March 3, 2017

Creating Amazon EC2 AMIs - the basics

This morning at the Codefest 2010 I was asked to give an impromptu presentation about the basics of getting an EC2 image up and running. Here is a brief summary of how it all works, using the command-line tools. Of course you can use the EC2 console as it can do it all for you, but knowing how the command-line works is a useful thing to do too! The first thing you'll need is an EC2 account. It's easy to sign up for one at Amazon. Once you've got it, you'll receive a pk- and cert-*.pem certificate pair. Keep these safe, you'll need them later! You'll also receive an account number which if you don't know where to find it, take a look through the Amazon billing pages as it'll appear on your activity and invoice summaries. Now for the real work. Log in to the AWS console and select the 'Instances' option in the menu on the left. For this demo, fire up a basic Fedora Core 8 Minimal. You can of course use Ubuntu etc. but the commands in this blog refer to Fedora. Leave all the settings at their defaults. It'll prompt you to create a keypair, which you'll need to save somewhere safe as you'll need this to ssh into the instance later. If you already have one, select it instead of creating a new one. It'll also ask you to set up a Security Group, which is really a firewall but under a different name. Make sure you keep port 22 open else you won't be able to ssh in! If you want to use it as a web server, open port 80, or a MySQL server, port 3306, etc. Check the summary screen in the last stage of launching, then hit Launch. Your instance will be started. Once it's started (when the spinning wheel in the Instances tab has stopped spinning) select it in the instances list and use the 'Instance actions' button to find the 'Connect' menu item. In the window that appears you'll find an ssh command to log into the instance with. You'll need to run that command from the same location as where you saved your ssh keypair. After ssh-ing in, the machine is yours to do what you like with. Install stuff, reconfigure it, but never ever upgrade or modify the kernel as this'll break it horribly (unless you really know what you're doing, in which case you probably won't be reading this blog entry anyway...). After you're happy with the way you've configured your new machine, you will probably want to share it with other people so that they can start up machines exactly like it without having to do all that configuration work themselves. Luckily, this is quite easy! The following steps can be run locally from your desktop if you want, but it's easier (and quicker) to do them inside the instance itself. Note that they involve copying your pk- and cert-*.pem files up to the instance in order to be able to identify yourself to Amazon's API for creating new images. Don't worry, these won't be kept in the final image, so they won't be visible to anyone else. First up, you'll need to install the relevant tools for doing the image creation. These require Java, so install Java first (you can use the Sun one, or you can use the icedtea free version - other free versions haven't worked so far but they may do in future):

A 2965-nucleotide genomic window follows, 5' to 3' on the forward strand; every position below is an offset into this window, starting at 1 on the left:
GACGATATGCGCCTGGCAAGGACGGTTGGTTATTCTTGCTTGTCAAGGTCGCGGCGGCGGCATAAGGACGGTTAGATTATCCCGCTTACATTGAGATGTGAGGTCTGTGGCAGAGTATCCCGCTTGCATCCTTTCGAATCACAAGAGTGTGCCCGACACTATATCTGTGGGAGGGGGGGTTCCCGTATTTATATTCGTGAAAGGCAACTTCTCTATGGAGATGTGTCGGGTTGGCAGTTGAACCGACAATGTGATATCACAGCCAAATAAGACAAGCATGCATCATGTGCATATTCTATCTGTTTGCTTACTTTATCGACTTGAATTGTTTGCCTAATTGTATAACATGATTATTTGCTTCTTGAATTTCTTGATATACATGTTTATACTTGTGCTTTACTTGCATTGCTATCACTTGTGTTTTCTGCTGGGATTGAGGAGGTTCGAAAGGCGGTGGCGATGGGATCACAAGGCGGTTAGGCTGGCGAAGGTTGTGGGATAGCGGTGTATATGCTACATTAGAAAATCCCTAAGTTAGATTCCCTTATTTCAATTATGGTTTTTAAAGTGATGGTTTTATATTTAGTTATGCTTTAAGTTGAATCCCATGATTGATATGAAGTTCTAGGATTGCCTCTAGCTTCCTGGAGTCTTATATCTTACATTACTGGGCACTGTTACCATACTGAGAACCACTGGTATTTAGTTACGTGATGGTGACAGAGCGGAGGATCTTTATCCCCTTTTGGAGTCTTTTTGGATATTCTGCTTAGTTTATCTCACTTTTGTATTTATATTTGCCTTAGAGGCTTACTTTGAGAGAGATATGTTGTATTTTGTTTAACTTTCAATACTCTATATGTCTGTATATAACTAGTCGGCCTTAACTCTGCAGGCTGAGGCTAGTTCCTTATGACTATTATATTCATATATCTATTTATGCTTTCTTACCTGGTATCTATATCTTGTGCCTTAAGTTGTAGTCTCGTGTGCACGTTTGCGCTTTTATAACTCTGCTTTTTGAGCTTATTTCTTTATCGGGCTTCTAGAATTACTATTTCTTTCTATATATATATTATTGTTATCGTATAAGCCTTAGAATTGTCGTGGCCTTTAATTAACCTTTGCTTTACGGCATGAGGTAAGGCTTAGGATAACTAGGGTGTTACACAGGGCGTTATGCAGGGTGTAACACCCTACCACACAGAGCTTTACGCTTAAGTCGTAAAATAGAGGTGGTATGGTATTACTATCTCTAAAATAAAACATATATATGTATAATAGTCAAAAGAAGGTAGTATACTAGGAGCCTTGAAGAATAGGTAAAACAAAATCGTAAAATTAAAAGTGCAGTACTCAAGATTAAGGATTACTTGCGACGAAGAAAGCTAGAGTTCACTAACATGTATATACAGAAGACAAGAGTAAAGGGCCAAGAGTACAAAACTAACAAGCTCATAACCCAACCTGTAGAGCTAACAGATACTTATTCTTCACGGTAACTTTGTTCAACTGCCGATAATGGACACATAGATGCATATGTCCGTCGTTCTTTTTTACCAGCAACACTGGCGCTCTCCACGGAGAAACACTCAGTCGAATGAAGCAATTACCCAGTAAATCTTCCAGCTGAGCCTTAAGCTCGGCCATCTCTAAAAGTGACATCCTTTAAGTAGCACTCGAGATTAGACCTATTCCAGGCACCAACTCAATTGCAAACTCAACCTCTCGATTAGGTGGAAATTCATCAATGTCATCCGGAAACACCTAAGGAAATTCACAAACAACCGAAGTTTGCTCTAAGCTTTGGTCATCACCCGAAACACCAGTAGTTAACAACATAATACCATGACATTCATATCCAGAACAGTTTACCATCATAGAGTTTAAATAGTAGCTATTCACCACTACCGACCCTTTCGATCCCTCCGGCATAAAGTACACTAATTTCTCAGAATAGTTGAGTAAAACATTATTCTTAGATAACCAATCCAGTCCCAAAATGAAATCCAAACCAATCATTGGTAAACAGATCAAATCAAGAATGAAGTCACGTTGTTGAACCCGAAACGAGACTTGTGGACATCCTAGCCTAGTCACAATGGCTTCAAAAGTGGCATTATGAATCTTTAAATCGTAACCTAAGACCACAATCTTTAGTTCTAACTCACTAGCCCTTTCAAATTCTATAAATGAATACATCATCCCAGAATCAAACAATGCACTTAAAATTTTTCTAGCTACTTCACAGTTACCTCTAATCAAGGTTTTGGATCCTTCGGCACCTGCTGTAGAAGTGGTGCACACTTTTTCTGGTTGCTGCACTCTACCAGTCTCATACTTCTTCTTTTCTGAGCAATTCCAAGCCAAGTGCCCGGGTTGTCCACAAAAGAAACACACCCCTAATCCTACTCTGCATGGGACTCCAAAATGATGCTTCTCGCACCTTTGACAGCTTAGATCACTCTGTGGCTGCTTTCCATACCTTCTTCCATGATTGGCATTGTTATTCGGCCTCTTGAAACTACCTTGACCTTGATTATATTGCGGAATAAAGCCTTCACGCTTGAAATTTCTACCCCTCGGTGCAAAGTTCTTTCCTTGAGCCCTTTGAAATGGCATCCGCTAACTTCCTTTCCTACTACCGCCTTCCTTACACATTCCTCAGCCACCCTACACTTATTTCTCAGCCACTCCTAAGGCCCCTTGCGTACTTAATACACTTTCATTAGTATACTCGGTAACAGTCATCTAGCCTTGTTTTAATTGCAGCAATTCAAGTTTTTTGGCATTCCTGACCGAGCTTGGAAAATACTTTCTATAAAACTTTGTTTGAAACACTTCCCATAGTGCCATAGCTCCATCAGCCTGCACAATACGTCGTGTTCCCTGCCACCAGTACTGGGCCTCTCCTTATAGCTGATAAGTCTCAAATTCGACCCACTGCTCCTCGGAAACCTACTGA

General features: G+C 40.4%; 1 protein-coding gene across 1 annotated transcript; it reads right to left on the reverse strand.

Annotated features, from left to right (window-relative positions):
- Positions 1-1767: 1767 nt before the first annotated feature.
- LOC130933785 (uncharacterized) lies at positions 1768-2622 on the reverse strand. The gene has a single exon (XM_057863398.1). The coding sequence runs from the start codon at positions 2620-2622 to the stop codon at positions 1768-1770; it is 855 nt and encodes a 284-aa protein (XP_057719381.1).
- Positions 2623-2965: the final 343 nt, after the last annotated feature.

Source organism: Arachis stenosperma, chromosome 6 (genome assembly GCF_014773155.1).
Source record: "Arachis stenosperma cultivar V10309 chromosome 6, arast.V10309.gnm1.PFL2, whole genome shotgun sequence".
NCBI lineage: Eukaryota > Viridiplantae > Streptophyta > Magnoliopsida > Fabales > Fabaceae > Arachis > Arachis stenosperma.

yum install java-1.7.0-icedtea export JAVA_HOME=/usr/lib/jvm/jre-1.7.0-icedtea/

Then install the API tools themselves:

wget unzip rm mv ec2-api-tools* ec2-api-tools export EC2_HOME=/root/ec2-api-tools export PATH=$PATH:$EC2_HOME/bin

Now, scp up your pk- and cert-*.pem files to /tmp using a command very similar to the ssh command you used to log in originally. By putting them in /tmp they won't be replicated in the finished instance, but if you do put them somewhere else don't forget to use the -e clause in ec2-bundle-vol later on:

scp -i <mykeypair>.pem {pk,cert}*.pem root@<instance ip address>:/tmp

(You can get the instance IP address from the AWS console). Then in the instance itself, tell it where these are:

export EC2_PRIVATE_KEY=`ls -1 /tmp/pk-*.pem` export EC2_CERT=`ls -1 /tmp/cert-*.pem`

Now we're ready to go! Choose a name for your new image. It might be easier to set it as an environment variable:

export BUNDLE_NAME=codefest-demo

The following commands will construct the image, upload it to EC2, and register the AMI so that you can use it in future (the Amazon access key and secret key refer to additional security features that you will have received when registering your account). If you put your pk- and cert-*.pem files somewhere else, you'll need to add the -e clause to ec2-bundle-vol, e.g. "-e $EC2_PRIVATE_KEY,$EC2_CERT":

ec2-bundle-vol -u <account number> -r i386 -c $EC2_CERT -k $EC2_PRIVATE_KEY ec2-upload-bundle -b $BUNDLE_NAME -m /tmp/image.manifest.xml -a <access key> -s <secret key> ec2-register $BUNDLE_NAME/image.manifest.xml -n $BUNDLE_NAME

Note that the AMI created will be stored in an S3 bucket, and will only be available for you to use. If you want to share it, use the AMI option in the console menu to bring up the AMIs tab, select the AMI you want to share, then use the 'Permissions' button to grant permission to others. You can make it public, or you can share it with specific people (you'll need their Amazon account numbers). That's it! Hope it helps.

Topics: AWS, Big data technology, Bioinformatics, Cloud, EC2